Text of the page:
Catch fish with Mike Ladle.

Catch Fish with
Mike Ladle

Information Page


For anyone unfamiliar with the site always check the FRESHWATER, SALTWATER and TACK-TICS pages. The Saltwater page now extends back as a record of over several years of (mostly) sea fishing and may be a useful guide as to when to fish. The Freshwater stuff is also up to date now. I keep adding to both. These pages are effectively my diary and the latest will usually be about fishing in the previous day or two. As you see I also add the odd piece from my friends and correspondents if I've not been doing much. The Tactics pages which are chiefly 'how I do it' plus a bit of science are also updated regularly and (I think) worth a read (the earlier ones are mostly tackle and 'how to do it' stuff).

07 May 2006

Pollack on the fly.

My friend Ben was keen to catch something on his fly gear. He'd already had a few casts on a previous trip but it was just for practice as there was nothing doing. Although it's just the beginning of May I suggested that we try an early morning session with the fly gear to see if there was anything doing.

As we set off for the coast there was a thick mist rising from the river - suggesting that it was going to be a nice day. By half-past-four we were down on the rocks and the first light of dawn was already in the sky. Both of us were using light fly rods with floating lines and little 'Redgill' type sandeels in place of more conventional flies. At the spot we were fishing there was no room for a backcast so I showed Ben how to fish with a short line. The idea was simply to flick the fly out a few metres and then to give it some action by raising the rod and drawing a single loop of line with the free hand. It's hardly what the game fishing fraternity would call 'fly casting' but it can certainly be very effective. I explained that the bites (if any) would be positive tugs or snatches and that the fish were likely to hook themselves.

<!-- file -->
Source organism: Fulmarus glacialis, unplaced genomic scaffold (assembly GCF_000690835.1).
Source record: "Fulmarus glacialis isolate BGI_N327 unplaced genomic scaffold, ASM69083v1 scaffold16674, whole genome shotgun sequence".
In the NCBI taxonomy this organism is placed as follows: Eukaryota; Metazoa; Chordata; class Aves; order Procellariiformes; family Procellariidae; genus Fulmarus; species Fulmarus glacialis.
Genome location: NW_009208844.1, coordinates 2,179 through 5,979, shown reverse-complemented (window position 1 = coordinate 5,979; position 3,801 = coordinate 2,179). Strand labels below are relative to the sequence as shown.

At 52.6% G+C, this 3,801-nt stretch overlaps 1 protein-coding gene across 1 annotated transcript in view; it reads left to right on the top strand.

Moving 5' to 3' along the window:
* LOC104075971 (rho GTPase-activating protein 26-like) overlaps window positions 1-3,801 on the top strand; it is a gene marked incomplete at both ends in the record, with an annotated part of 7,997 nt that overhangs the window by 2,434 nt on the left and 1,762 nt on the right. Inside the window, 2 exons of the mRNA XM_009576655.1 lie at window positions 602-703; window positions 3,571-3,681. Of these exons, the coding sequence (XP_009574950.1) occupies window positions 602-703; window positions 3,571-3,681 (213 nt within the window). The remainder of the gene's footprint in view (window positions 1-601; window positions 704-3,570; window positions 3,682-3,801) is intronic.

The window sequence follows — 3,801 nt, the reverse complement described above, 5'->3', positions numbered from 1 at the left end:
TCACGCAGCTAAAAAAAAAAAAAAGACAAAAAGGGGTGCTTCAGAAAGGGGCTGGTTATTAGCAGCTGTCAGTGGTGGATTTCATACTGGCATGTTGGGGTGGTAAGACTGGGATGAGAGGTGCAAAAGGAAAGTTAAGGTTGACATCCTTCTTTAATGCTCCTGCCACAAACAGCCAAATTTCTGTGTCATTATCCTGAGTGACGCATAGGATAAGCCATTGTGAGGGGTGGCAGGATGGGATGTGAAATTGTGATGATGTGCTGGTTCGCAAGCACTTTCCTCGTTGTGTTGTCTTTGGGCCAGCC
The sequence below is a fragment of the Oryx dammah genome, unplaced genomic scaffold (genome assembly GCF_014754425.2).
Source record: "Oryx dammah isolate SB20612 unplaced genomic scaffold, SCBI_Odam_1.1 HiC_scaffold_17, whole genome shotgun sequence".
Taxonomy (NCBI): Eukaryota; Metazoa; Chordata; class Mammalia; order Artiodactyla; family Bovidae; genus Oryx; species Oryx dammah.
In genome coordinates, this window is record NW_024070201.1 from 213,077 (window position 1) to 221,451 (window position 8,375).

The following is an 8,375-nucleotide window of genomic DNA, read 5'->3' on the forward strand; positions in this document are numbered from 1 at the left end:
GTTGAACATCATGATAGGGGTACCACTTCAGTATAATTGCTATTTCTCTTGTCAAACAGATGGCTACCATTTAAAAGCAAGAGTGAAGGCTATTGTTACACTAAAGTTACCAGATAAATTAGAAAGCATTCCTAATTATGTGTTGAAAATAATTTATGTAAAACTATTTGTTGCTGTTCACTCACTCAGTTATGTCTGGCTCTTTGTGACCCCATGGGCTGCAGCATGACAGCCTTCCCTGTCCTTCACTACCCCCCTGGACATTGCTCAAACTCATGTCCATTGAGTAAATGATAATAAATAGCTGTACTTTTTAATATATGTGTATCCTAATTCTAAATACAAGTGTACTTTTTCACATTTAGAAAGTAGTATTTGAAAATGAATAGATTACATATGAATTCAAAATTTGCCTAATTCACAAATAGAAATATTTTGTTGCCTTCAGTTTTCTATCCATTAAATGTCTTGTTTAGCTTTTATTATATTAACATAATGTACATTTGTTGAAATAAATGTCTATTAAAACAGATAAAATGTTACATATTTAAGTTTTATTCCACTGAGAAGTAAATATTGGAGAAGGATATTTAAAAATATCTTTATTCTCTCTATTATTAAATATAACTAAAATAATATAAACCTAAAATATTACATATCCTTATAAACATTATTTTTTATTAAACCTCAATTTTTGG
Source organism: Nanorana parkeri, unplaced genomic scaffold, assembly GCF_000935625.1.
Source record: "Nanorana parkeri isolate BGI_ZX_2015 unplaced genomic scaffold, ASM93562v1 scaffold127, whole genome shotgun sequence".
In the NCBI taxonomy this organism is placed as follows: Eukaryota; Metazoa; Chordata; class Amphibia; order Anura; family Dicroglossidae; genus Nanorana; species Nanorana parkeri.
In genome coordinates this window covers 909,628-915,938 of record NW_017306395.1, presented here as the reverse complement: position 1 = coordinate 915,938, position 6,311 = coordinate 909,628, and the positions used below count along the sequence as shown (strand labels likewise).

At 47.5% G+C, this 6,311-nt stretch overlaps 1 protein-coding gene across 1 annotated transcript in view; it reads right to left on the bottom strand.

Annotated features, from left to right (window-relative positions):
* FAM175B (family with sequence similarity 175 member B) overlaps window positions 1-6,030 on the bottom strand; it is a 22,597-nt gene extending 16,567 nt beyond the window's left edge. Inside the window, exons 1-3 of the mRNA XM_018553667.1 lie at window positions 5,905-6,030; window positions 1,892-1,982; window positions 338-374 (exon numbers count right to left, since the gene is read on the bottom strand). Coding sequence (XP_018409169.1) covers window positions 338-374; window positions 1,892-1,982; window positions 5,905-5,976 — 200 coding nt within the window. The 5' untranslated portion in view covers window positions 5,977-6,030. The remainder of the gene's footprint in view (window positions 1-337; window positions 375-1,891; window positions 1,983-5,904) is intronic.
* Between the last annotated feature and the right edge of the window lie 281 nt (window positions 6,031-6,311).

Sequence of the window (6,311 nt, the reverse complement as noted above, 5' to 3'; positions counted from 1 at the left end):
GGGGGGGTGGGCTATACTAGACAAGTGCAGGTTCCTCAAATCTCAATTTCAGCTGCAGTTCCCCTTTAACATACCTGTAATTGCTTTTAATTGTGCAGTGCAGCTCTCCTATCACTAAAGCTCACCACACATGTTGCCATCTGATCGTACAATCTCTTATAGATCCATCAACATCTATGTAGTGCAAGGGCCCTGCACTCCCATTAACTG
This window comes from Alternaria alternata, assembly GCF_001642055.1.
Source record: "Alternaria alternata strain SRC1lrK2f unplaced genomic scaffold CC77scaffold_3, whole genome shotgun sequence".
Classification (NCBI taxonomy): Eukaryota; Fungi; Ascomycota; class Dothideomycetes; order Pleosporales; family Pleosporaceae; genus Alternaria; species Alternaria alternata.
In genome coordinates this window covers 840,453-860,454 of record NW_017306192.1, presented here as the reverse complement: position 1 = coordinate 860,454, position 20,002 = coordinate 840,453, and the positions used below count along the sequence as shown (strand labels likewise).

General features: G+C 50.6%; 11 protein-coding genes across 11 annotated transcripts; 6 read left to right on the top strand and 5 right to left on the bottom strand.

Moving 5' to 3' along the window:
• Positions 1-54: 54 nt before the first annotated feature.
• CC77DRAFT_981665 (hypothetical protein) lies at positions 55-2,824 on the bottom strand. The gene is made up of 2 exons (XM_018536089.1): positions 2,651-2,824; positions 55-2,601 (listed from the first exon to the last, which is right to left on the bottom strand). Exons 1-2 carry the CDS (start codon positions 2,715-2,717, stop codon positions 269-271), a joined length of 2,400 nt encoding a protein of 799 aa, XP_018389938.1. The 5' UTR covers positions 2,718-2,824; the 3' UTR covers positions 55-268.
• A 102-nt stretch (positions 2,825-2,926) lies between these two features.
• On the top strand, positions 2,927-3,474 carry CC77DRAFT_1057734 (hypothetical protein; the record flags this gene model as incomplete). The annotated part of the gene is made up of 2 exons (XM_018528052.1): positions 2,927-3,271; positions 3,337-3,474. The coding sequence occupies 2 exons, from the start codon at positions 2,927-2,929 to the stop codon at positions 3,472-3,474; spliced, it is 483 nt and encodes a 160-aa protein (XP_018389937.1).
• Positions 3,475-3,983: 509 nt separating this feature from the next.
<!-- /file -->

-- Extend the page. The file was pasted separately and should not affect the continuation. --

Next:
It was still pretty dark when I hooked my first pollack - an excellent start. In the next half hour we landed half-a-dozen fish ranging from a tiny tiddler (one of mine) to a reasonable fish of over a pound. There was no sign of any mackerel or bass but no doubt we'll get them a bit later in the season. Ben landed his first and second pollack so he was well pleased. There's nothing like a fish to give you the necessary confidence in a method that you haven't tried before.

If you have any comments or questions about fish, methods, tactics or 'what have you.'get in touch with me by sending an E-MAIL to -

Tiny pollack

Only small but it looked as if it was made from polished bronze - wonderful fish!

A bit bigger.

Even a fish this size can pull a bit on the fly gear.

Ben's first.

As always the first fish is the hardest - I expect that he'll catch hundreds of fish on the fly now.

Sand smelt.

One of ben's fish coughed up this sand smelt as it was landed.  Perhaps we should use slightly bigger eels?

Here comes the sun.

Once the sun appears above the horizon it's usually time for home and a spot of breakfast.